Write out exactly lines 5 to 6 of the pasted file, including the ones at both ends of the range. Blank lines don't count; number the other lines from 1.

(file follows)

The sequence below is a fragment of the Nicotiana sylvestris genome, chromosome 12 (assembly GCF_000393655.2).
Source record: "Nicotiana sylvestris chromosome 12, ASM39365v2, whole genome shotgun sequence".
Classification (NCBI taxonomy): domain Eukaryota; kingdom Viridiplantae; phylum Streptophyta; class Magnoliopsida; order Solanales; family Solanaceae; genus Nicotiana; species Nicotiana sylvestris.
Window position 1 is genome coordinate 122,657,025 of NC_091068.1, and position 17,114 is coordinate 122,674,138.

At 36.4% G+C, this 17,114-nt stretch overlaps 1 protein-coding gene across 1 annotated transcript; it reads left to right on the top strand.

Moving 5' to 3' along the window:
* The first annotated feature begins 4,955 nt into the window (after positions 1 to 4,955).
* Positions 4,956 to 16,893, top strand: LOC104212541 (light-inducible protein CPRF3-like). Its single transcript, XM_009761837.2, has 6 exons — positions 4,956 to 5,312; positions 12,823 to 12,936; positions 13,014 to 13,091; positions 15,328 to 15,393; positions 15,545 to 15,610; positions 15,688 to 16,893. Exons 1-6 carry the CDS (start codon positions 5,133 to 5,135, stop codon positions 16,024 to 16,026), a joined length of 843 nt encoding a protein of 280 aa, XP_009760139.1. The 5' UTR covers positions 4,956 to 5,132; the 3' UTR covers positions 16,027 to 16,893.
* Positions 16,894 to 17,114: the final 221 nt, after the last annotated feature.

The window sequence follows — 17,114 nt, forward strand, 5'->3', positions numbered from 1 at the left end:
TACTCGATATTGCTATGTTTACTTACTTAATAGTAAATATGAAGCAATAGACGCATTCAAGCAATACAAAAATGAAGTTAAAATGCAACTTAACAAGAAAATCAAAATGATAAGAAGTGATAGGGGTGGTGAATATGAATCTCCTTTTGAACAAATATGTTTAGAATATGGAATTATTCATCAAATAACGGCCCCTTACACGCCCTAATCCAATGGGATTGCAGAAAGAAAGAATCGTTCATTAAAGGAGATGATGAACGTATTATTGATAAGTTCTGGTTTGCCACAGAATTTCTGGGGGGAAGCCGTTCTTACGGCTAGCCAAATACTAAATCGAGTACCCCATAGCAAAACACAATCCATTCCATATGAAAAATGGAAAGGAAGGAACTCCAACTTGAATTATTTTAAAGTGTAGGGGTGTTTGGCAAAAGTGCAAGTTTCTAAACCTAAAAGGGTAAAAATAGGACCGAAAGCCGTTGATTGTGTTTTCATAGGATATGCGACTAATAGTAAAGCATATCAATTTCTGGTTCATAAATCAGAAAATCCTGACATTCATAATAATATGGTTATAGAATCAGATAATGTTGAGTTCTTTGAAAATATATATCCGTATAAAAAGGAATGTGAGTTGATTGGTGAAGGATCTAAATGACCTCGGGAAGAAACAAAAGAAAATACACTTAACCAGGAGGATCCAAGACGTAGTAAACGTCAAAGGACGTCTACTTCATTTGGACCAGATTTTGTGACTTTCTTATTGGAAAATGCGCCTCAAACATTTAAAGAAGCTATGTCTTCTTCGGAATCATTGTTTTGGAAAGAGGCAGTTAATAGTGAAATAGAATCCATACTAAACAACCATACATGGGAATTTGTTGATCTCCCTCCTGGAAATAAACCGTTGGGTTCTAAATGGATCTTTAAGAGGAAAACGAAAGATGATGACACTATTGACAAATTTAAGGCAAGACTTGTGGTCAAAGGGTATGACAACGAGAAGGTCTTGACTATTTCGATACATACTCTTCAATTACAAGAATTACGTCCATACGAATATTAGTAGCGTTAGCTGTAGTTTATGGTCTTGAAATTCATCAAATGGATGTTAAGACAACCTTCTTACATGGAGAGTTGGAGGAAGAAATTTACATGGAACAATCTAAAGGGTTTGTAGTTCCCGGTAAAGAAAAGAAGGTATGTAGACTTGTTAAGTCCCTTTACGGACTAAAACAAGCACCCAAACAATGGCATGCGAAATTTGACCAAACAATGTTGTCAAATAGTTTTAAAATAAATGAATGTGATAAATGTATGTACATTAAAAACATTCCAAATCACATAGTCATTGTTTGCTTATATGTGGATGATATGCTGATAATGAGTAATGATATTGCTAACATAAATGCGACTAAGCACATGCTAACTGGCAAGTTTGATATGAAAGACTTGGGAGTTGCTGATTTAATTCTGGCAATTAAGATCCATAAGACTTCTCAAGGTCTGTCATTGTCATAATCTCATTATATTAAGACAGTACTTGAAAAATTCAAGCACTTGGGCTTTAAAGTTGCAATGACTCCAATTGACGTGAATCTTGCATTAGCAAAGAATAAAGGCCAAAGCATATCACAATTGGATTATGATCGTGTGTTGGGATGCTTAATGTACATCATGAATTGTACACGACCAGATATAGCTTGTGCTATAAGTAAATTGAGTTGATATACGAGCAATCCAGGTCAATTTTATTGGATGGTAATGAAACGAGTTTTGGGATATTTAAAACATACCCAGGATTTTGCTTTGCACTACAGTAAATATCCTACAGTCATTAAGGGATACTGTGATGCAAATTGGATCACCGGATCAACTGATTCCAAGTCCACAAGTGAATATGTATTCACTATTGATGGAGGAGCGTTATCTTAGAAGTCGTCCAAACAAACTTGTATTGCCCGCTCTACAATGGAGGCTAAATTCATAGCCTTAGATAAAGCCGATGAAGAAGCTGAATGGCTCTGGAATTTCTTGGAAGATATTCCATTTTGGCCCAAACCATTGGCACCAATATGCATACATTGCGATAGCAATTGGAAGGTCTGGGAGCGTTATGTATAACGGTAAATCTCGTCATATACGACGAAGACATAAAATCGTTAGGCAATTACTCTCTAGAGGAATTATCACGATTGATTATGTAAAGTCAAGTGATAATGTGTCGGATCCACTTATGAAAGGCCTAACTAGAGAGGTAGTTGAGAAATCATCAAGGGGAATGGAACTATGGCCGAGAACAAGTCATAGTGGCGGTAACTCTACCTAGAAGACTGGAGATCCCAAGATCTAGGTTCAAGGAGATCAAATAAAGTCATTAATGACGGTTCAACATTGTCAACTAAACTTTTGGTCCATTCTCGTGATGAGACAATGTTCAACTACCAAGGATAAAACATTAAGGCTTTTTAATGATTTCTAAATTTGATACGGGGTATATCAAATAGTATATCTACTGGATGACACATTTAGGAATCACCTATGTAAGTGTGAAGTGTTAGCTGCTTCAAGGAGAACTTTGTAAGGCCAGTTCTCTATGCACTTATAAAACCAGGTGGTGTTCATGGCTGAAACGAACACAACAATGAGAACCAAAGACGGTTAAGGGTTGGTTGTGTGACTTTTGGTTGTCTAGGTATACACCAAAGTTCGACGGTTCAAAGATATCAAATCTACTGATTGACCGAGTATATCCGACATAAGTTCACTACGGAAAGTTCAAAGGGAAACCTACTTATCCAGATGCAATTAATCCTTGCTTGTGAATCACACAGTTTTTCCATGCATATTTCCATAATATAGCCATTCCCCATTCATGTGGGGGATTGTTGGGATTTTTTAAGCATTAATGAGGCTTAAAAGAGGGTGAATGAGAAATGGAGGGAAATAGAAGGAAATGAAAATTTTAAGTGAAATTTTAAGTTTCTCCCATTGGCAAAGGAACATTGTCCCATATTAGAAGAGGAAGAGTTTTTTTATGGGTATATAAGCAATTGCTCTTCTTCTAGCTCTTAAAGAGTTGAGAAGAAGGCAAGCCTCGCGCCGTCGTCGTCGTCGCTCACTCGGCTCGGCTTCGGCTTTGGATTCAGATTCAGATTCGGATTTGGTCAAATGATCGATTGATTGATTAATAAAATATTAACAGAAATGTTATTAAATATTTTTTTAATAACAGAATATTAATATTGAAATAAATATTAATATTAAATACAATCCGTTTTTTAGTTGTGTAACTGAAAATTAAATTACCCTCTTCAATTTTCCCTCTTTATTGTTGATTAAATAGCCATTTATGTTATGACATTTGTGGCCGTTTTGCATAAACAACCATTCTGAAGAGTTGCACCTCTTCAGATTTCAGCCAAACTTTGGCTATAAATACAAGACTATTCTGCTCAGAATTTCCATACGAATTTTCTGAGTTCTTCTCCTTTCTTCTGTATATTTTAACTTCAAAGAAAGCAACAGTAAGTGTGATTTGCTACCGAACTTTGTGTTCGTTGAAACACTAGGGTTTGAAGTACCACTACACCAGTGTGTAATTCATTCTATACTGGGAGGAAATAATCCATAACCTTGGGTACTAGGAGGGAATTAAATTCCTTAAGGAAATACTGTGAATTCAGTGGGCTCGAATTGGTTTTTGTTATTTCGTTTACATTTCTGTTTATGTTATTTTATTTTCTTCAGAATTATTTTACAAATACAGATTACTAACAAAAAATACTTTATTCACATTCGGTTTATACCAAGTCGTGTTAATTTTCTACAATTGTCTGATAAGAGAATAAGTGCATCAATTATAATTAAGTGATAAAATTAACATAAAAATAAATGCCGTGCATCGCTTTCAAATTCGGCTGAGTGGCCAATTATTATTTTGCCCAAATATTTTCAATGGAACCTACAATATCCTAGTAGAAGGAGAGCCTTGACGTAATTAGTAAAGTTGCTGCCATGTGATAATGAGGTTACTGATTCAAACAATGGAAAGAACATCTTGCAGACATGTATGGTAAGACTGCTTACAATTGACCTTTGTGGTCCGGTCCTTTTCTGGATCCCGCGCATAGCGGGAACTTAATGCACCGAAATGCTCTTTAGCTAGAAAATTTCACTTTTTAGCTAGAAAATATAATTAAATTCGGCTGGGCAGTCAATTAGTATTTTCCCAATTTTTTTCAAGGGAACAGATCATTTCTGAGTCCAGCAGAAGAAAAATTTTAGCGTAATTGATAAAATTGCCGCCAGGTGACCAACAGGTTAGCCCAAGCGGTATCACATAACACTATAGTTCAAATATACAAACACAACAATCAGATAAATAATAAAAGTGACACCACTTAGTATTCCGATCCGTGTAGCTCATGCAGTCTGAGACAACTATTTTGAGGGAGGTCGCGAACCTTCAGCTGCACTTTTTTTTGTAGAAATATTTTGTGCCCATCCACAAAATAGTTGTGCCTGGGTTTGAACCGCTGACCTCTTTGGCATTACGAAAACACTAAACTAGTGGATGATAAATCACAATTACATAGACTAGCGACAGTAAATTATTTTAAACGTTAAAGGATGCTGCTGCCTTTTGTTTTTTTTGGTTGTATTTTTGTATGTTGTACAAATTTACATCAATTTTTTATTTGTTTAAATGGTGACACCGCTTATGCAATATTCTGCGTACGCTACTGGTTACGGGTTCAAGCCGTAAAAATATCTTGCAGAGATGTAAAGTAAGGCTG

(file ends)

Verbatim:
At 36.4% G+C, this 17,114-nt stretch overlaps 1 protein-coding gene across 1 annotated transcript; it reads left to right on the top strand.

Moving 5' to 3' along the window: